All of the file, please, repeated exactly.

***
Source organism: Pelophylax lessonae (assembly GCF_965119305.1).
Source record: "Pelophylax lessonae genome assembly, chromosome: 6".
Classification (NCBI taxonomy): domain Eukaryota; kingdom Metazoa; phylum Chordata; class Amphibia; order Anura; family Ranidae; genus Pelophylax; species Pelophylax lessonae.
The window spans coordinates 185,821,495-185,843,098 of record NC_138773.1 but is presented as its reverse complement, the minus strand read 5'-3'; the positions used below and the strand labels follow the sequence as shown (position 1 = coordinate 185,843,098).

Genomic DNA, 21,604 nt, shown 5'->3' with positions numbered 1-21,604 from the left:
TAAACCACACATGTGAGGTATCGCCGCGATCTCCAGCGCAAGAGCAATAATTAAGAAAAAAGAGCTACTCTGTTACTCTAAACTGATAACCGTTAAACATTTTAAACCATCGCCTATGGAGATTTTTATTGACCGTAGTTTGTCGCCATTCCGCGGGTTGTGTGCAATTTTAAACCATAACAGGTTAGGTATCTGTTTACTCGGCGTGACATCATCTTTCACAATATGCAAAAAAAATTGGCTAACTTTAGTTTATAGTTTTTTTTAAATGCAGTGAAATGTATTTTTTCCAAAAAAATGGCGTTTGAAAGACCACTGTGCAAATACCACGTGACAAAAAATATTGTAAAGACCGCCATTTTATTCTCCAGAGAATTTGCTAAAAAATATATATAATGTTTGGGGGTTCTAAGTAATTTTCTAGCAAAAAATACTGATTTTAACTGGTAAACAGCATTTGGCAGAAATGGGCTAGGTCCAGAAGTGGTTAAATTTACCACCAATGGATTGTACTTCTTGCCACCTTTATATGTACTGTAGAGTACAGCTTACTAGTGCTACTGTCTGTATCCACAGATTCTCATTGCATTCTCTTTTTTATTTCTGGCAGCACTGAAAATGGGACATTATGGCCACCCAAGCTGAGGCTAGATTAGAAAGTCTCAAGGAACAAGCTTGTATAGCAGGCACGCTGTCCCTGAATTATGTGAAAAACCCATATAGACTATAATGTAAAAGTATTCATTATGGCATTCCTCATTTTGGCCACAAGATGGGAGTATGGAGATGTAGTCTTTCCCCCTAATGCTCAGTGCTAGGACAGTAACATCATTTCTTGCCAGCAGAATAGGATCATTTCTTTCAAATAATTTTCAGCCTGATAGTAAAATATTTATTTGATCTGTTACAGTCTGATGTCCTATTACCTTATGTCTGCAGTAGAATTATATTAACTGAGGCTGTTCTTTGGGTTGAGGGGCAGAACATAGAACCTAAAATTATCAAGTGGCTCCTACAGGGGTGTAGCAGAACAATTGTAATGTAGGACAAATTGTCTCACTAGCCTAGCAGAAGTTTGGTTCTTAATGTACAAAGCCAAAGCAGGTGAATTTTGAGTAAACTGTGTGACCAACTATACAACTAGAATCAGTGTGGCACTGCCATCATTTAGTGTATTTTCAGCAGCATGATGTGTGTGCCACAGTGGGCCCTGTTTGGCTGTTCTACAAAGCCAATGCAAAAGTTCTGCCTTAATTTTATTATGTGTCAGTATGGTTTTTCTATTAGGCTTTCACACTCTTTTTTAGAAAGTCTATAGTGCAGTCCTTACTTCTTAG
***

Source organism: Pelophylax lessonae (assembly GCF_965119305.1).
Source record: "Pelophylax lessonae genome assembly, chromosome: 6".
Classification (NCBI taxonomy): domain Eukaryota; kingdom Metazoa; phylum Chordata; class Amphibia; order Anura; family Ranidae; genus Pelophylax; species Pelophylax lessonae.
The window spans coordinates 185,821,495-185,843,098 of record NC_138773.1 but is presented as its reverse complement, the minus strand read 5'-3'; the positions used below and the strand labels follow the sequence as shown (position 1 = coordinate 185,843,098).

Genomic DNA, 21,604 nt, shown 5'->3' with positions numbered 1-21,604 from the left:
TAAACCACACATGTGAGGTATCGCCGCGATCTCCAGCGCAAGAGCAATAATTAAGAAAAAAGAGCTACTCTGTTACTCTAAACTGATAACCGTTAAACATTTTAAACCATCGCCTATGGAGATTTTTATTGACCGTAGTTTGTCGCCATTCCGCGGGTTGTGTGCAATTTTAAACCATAACAGGTTAGGTATCTGTTTACTCGGCGTGACATCATCTTTCACAATATGCAAAAAAAATTGGCTAACTTTAGTTTATAGTTTTTTTTAAATGCAGTGAAATGTATTTTTTCCAAAAAAATGGCGTTTGAAAGACCACTGTGCAAATACCACGTGACAAAAAATATTGTAAAGACCGCCATTTTATTCTCCAGAGAATTTGCTAAAAAATATATATAATGTTTGGGGGTTCTAAGTAATTTTCTAGCAAAAAATACTGATTTTAACTGGTAAACAGCATTTGGCAGAAATGGGCTAGGTCCAGAAGTGGTTAAATTTACCACCAATGGATTGTACTTCTTGCCACCTTTATATGTACTGTAGAGTACAGCTTACTAGTGCTACTGTCTGTATCCACAGATTCTCATTGCATTCTCTTTTTTATTTCTGGCAGCACTGAAAATGGGACATTATGGCCACCCAAGCTGAGGCTAGATTAGAAAGTCTCAAGGAACAAGCTTGTATAGCAGGCACGCTGTCCCTGAATTATGTGAAAAACCCATATAGACTATAATGTAAAAGTATTCATTATGGCATTCCTCATTTTGGCCACAAGATGGGAGTATGGAGATGTAGTCTTTCCCCCTAATGCTCAGTGCTAGGACAGTAACATCATTTCTTGCCAGCAGAATAGGATCATTTCTTTCAAATAATTTTCAGCCTGATAGTAAAATATTTATTTGATCTGTTACAGTCTGATGTCCTATTACCTTATGTCTGCAGTAGAATTATATTAACTGAGGCTGTTCTTTGGGTTGAGGGGCAGAACATAGAACCTAAAATTATCAAGTGGCTCCTACAGGGGTGTAGCAGAACAATTGTAATGTAGGACAAATTGTCTCACTAGCCTAGCAGAAGTTTGGTTCTTAATGTACAAAGCCAAAGCAGGTGAATTTTGAGTAAACTGTGTGACCAACTATACAACTAGAATCAGTGTGGCACTGCCATCATTTAGTGTATTTTCAGCAGCATGATGTGTGTGCCACAGTGGGCCCTGTTTGGCTGTTCTACAAAGCCAATGCAAAAGTTCTGCCTTAATTTTATTATGTGTCAGTATGGTTTTTCTATTAGGCTTTCACACTCTTTTTTAGAAAGTCTATAGTGCAGTCCTTACTTCTTAG